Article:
Di Renzo’s novel also digs up the past. Its title derives from the ancient Greek name for Sicily. Trinàcria refers to the island’s triangular shape and the three-legged gorgon on its regional flag. It is also the nickname of the novel’s narrator and protagonist, Zita Valanguerra Spinelli (1794-1882), Marchesa of Scalea, whose turbulent life mirrors Sicily’s rocky transition from feudalism to capitalism.
The story begins when a Hollywood film crew invades Palermo to shoot an epic about the Italian Revolution. Researching the past, the director visits the city’s Capuchin catacombs. Preserved in the crypt among over eight thousand mummies is Marchesa Spinelli. Dead for eighty years, she remains haunted with memories, and her spirit recalls her complicated relationships with her scientist father; a British wine merchant, whom the Marchesa failed to marry; her patriotic and rebellious granddaughter; and Giacomo Leopardi, the doomed Romantic poet.
Sicilian Connections would be among the first organizations to donate money towards the campaign. “Knowing Anthony’s writing and Roberto’s energy,” said Debra Santangelo, “I wanted to tangibly express my support for this project.” Ragone returned the compliment: “From her Sicilian Connections blog and other enterprises, you can discern Debra’s instinct for and commitment to cultural entrepreneurship.”
The same might be said of Ragone. Earlier this year, he collaborated with the prestigious strategic consulting firm of Connelly McLaughlin & Woloz to enhance the reputation of Gran Fondo New York, an Italian style cycling competition. Ragone enlisted Italian organizations to submit letters of support and attend a press conference asking the City of New York to expand the presence of the competition and tap into the potential cultural and economic benefits. Gran Fondo New York showcases a popular Italian custom and attracts the high spending power of committed cyclists, their guests, and other fans.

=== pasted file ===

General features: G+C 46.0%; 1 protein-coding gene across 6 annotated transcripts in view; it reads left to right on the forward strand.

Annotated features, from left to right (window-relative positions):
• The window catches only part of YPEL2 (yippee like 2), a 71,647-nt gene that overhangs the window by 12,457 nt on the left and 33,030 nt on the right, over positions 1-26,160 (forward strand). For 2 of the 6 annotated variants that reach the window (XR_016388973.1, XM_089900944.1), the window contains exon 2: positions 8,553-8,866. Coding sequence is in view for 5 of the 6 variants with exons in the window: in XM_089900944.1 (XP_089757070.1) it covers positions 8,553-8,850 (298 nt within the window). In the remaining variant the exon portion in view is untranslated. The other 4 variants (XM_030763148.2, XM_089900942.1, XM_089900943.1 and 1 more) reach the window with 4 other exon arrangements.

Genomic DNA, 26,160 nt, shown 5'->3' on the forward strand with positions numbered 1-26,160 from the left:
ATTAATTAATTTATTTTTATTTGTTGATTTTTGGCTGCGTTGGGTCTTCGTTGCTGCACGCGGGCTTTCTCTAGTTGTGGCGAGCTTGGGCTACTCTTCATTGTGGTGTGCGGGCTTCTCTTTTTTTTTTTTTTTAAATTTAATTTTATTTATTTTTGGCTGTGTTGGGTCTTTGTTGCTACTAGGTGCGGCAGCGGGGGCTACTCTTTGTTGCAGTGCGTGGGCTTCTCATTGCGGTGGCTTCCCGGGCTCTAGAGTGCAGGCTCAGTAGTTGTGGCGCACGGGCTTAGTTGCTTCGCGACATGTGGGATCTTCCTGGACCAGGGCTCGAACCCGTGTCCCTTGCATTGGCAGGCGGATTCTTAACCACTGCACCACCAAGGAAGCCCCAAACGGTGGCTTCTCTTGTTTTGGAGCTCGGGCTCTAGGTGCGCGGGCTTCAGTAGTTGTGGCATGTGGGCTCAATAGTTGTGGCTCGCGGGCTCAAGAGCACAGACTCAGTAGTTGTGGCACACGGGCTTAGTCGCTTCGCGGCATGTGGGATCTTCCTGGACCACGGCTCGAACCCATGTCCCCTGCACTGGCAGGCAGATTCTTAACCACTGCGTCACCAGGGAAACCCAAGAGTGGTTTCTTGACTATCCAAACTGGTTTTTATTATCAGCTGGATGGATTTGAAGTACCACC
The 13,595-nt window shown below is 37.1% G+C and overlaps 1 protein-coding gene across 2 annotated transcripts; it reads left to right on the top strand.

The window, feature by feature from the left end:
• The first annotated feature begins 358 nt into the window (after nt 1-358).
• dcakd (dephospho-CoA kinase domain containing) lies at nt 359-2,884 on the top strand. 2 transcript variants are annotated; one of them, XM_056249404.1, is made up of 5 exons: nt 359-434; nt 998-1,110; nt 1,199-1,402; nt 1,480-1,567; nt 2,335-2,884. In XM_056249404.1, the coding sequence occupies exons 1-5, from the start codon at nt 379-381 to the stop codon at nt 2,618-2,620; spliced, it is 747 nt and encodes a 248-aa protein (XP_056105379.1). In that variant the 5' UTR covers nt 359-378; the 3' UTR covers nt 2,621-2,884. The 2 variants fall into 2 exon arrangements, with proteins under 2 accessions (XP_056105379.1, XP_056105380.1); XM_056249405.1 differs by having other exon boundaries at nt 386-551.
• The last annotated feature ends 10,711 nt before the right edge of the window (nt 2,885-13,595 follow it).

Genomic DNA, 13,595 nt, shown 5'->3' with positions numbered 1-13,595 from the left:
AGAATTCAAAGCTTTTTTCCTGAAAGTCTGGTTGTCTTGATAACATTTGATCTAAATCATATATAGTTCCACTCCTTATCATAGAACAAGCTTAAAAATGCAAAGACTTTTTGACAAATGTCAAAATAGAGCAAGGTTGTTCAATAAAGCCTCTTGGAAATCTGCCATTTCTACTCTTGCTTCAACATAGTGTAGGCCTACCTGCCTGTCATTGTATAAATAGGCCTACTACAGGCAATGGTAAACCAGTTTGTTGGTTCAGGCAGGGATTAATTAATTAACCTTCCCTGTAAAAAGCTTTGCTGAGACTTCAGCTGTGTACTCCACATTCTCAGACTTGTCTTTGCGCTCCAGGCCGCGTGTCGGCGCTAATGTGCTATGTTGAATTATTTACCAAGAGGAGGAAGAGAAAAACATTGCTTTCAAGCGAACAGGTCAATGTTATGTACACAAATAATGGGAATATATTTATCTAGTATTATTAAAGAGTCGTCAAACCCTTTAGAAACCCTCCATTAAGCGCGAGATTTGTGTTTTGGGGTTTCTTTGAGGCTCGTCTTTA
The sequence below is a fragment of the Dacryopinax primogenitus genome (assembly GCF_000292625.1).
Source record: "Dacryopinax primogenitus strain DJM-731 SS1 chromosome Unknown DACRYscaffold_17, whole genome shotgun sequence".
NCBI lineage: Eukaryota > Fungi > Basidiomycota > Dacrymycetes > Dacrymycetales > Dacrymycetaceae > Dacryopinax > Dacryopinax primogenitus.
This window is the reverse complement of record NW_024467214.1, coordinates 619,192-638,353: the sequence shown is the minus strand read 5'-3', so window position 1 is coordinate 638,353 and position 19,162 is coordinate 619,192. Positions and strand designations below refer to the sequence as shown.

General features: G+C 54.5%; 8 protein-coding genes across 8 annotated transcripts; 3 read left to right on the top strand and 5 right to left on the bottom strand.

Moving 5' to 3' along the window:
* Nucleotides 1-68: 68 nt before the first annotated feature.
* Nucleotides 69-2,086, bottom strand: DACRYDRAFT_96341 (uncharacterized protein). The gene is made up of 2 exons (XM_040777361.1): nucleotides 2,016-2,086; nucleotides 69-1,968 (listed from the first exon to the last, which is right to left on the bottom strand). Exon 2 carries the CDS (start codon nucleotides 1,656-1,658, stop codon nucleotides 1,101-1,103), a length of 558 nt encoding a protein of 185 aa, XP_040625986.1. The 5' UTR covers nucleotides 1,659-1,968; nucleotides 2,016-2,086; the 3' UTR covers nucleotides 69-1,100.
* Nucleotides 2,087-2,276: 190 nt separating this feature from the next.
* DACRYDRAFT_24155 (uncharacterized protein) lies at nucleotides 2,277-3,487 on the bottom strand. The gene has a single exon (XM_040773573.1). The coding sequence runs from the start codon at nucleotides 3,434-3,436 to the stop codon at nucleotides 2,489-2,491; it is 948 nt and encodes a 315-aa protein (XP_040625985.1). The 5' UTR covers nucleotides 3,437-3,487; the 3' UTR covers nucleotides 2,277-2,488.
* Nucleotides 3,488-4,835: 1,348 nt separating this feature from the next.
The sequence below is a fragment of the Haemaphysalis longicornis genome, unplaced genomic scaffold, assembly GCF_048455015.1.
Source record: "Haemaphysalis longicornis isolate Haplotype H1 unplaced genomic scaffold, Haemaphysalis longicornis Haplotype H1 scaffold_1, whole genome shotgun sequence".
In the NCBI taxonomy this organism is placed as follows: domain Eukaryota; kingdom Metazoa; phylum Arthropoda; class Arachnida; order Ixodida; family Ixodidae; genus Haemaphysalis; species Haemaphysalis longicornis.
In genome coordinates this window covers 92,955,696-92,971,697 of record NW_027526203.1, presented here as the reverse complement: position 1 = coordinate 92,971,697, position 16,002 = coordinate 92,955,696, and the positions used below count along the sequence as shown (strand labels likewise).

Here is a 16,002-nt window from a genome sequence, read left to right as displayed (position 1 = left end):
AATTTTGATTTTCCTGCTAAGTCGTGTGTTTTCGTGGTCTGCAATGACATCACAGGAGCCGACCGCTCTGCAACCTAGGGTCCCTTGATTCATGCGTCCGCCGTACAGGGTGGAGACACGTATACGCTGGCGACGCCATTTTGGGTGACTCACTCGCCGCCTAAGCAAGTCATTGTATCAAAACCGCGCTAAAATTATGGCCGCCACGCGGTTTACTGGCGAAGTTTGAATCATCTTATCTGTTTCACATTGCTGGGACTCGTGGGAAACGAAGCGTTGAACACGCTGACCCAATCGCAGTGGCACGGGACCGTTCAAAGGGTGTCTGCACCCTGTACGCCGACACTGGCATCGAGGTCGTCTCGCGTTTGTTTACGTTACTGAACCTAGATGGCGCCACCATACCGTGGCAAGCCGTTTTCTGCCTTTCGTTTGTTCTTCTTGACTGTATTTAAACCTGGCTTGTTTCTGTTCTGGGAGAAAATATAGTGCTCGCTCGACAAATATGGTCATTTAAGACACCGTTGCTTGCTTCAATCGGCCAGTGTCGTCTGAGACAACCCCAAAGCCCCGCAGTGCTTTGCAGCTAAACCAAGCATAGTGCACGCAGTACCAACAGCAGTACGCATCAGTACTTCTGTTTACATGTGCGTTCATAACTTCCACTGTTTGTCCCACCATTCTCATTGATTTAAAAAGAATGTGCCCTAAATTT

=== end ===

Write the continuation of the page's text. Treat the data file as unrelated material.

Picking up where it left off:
“I only take on projects that I believe in and can connect to,” said Ragone. “I immerse myself in their goals and objectives. That includes grass-roots efforts to advance dignified portrayals of the Italian experience. That’s what I mean by building cultural capital.” If Italophiles and the descendants of Italian immigrants don’t bring Italian art, music, and literature into the marketplace, this glorious heritage, Ragone believes, will be confined–sometimes by design, sometimes by sheer luck–to museums, libraries, and classrooms.
“And that’s not enough!” Ragone maintains. “A living tradition requires contemporary venues. I want to turn the internet into a Neapolitan coffeehouse a high-octane exchange of art and ideas mediated through personal and professional networks. That’s exactly what happened in the late-18th and early-19th centuries, and it made possible both Italian Romanticism and the Italian Revolution.” The great Neapolitan philosopher and historian Giambattista Vico would have called this a ricorso, the return of an old idea in a new context that fundamentally reshapes an existing culture. This philosophy informed Ragone’s work on past projects such as Gran Fondo New York, A Brooklyn Love Story productions, and now Trinàcria.
Ragone, whose professional motto is “Transforming Vision to Value,” is managing Trinàcria’s online fund-raising campaign. He intends to raise the necessary funds to cover the book’s editing, design, printing, promotion, and distribution. Based on their giving level, the site bestows donors with an aristocratic rank from the Kingdom of the Two Sicilies (e.g. Baron/Baroness, Count/Countess, Prince/Princess, King/Queen). Each title offers its own gifts and privileges, from bookmarks, calendars, and posters to formal acknowledgment in the printed novel and an invitation to its official book launch.
This book campaign will run until December 13, 2012. The campaign raised over $3,200 in less than a month and has already been written about in various periodicals and blogs. All future royalties will benefit the Italian Cultural Foundation at Casa Belverede.
For more info contact ROBERTO RAGONE